Two recent studies, one with follow-up to 18 months (52) and the other to 3 years (53), have tried to address some of the concerns and are notable. Zhu and colleagues (52) followed up to 18 months of age, 37,897 singleton infants from fertile couples, 4,351 infants from subfertile couples (TTP > 12 mo), and 3,909 infants born after infertility treatment (IVF, ICSI, intrauterine insemination, hormonal treatment) in the Danish National Cohort and evaluated them for gross and fine motor development (milestones), cognitive, and language skills. They found no effect of fertility or treatment on motor or attention skills, but they did find, comparing the infertility treatment with the subfertile group, that the infertility-treated group overall had a slight delay (OR: 1.24, CI: 1.01, 1.53) in achieving cognitive and language milestones (52). While not reflected in the global score (delay in meeting at least 3 milestones), the children conceived with ICSI, compared with those born from subfertile couples, did appear to be particularly prone to delays in gross motor development (e.g., sitting without support at 9 months, AOR: 1.33, CI: 0.84, 2.09; walking without support at 16 months, AOR: 1.40, CI: 0.96, 2.04).
However, in a more comprehensive study from the Millennium Cohort Study, 2000-2002, in England and Wales, Carson and colleagues (53) followed up infants to three years of age and found no differences in cognitive development after ART. These authors used the British Ability Scales II Naming Vocabulary (BAS-NV) test and compared the 99 children from ART singleton pregnancies with four groups from the cohort: a sample of 198 singleton children matched for gender, mother’ s age and socioeconomic status; 402 singleton children from planned pregnancies with a TTP greater than 12 months; 5,556 singleton children from planned pregnancies with a TTP less than 12 months; and 10,574 singleton children spontaneously conceived (53). For each comparison, the ART children outperformed the comparison group in ability, although no comparison was significant. The ability difference in the favor of the ART children was +1.10 (CI: -2.47, 4.68) with the matched group, +1.44 (CI: -1.74, 4.63) with a TTP greater than 12 months, +1.66 (CI: -1.34, 4.66) with a TTP less than 12 months, and +1.84 (CI: -1.07, 4.74) for any spontaneous conception. This cohort was also assessed at five years of age, again, with no evidence that ART adversely affected children’ s cognitive development after adjusting for sociodemographic factors (54).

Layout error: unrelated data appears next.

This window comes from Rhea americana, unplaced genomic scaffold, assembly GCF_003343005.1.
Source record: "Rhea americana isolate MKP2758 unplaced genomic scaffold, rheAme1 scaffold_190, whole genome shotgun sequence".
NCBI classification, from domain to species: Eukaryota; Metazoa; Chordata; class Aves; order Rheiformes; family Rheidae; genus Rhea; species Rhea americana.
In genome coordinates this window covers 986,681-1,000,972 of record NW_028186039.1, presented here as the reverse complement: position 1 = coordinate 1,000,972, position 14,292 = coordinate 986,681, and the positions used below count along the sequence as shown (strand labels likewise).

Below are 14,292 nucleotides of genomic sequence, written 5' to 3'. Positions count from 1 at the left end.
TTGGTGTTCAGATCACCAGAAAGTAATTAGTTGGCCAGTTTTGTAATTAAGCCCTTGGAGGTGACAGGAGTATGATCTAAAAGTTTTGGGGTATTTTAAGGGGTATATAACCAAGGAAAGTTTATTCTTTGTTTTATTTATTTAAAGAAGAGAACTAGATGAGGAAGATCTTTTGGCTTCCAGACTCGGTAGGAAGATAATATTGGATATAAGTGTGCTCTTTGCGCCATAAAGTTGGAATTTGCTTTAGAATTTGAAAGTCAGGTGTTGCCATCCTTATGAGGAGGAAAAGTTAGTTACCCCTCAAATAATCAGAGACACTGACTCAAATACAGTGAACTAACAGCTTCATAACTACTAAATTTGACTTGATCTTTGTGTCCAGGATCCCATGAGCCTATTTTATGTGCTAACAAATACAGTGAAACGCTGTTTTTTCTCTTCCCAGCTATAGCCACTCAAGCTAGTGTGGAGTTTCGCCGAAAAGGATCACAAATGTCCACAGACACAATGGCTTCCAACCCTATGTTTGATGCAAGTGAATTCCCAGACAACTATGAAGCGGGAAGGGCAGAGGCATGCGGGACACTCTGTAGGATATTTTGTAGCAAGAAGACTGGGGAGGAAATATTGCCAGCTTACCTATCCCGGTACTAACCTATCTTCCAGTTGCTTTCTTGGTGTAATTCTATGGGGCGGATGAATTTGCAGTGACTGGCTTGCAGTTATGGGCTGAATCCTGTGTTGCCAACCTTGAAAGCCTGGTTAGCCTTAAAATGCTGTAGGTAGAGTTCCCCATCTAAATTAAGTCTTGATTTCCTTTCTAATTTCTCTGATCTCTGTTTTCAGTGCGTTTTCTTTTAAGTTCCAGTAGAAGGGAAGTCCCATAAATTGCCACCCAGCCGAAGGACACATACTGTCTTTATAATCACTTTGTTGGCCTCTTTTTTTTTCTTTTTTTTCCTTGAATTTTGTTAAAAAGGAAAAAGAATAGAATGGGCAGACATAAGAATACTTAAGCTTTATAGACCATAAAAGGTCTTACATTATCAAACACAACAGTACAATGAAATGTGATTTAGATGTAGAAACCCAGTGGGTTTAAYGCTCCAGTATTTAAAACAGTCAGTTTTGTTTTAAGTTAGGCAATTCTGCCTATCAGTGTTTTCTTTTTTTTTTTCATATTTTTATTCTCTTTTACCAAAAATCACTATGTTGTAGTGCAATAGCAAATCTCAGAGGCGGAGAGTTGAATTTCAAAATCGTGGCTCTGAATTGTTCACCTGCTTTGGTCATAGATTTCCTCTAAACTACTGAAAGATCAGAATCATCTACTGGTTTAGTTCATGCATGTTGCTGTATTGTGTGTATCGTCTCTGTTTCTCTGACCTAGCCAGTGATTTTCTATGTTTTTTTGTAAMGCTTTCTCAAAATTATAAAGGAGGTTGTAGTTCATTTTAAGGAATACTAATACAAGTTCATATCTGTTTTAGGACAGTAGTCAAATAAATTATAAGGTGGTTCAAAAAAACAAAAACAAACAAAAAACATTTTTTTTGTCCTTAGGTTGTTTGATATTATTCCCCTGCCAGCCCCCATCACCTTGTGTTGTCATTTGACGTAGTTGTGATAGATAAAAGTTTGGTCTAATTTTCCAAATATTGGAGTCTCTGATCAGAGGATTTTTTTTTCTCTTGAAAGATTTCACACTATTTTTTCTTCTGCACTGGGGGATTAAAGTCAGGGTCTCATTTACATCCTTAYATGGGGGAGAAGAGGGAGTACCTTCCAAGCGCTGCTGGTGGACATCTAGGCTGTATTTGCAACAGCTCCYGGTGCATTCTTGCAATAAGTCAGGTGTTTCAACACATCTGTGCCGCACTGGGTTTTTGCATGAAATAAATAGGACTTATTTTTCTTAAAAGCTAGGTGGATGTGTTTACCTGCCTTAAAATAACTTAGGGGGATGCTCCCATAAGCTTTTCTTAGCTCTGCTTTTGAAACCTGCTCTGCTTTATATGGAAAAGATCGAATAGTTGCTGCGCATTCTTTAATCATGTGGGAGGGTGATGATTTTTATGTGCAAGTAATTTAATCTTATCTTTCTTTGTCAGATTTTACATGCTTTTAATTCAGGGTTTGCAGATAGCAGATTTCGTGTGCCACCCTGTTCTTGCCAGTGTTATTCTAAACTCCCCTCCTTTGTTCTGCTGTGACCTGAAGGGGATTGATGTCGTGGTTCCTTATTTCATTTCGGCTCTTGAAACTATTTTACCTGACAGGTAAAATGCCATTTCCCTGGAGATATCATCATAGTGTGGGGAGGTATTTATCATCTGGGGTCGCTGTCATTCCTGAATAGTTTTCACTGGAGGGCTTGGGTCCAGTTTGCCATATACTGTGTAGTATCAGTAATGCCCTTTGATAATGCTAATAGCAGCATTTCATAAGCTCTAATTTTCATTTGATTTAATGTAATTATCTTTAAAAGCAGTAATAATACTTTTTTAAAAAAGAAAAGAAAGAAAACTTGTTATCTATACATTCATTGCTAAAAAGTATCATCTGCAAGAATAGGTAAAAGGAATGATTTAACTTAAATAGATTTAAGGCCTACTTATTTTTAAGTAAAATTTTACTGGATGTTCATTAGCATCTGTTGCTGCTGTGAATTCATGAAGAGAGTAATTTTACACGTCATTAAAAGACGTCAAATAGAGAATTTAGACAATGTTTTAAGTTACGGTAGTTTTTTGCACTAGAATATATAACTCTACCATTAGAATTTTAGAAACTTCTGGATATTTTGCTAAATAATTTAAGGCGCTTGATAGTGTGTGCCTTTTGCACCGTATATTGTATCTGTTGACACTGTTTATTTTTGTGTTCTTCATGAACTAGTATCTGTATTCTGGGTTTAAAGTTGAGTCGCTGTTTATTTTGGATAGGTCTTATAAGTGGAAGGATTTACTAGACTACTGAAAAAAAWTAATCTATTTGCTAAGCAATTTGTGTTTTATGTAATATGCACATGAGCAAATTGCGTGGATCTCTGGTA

The most cited population-based study that addressed neurodevelopmental outcomes among children conceived from infertility treatment raised tremendous concerns, finding that suspected developmental delay was increased nearly fourfold in children born after IVF (30). However, this study made it quite clear that the increased risk was primarily attributable to the complications of twins and to preterm delivery. Subsequently, while the picture has been less clear, the evidence that has been accumulated has been generally reassuring. Singleton children born at term or near term with normal birth weights, irrespective of conception mode (i.e., IVF, ICSI, ovulation stimulation, spontaneous after a prolonged TTP), appear to be developing normally. On the other hand, it will also be important to continue to evaluate other aspects of children’ s development with regard to generalized health status and hospitalization. Previous reports have noted significantly more childhood illnesses, surgeries, medical therapies, and hospital admissions for ART children in comparison with children conceived without such treatment (55, 56), although some of the increase in use of medical services has been attributed to multiple or preterm birth (26).
In sum, the available literature while initially suspect now suggests that ART-conceived children do not have a uniformly higher risk of NDDs than children conceived without such treatment. As such, the weight of evidence is reassuring, particularly when accounting for multiple births and other relevant factors such as parental sociodemographic characteristics. The absence of increased risks for impairments and, to a lesser extent, limitations in activity should not be interpreted to mean that follow up is no longer warranted. As noted by many authors, continued monitoring and follow-up of ART children is warranted in light of methodologic gaps impacting the full interpretation of findings and an increasing percentage of children born following treatment which was estimated to be 5 million worldwide in 2011 (57). However, future research needs to move beyond select clinical or registry-based research to ensure treatment and other relevant exposures/confounders are ascertained in a valid and reliable manner and that outcomes are assessed relative to the whole child and not just one aspect of development. We suggest a strategy for moving forward and filling lingering data gaps.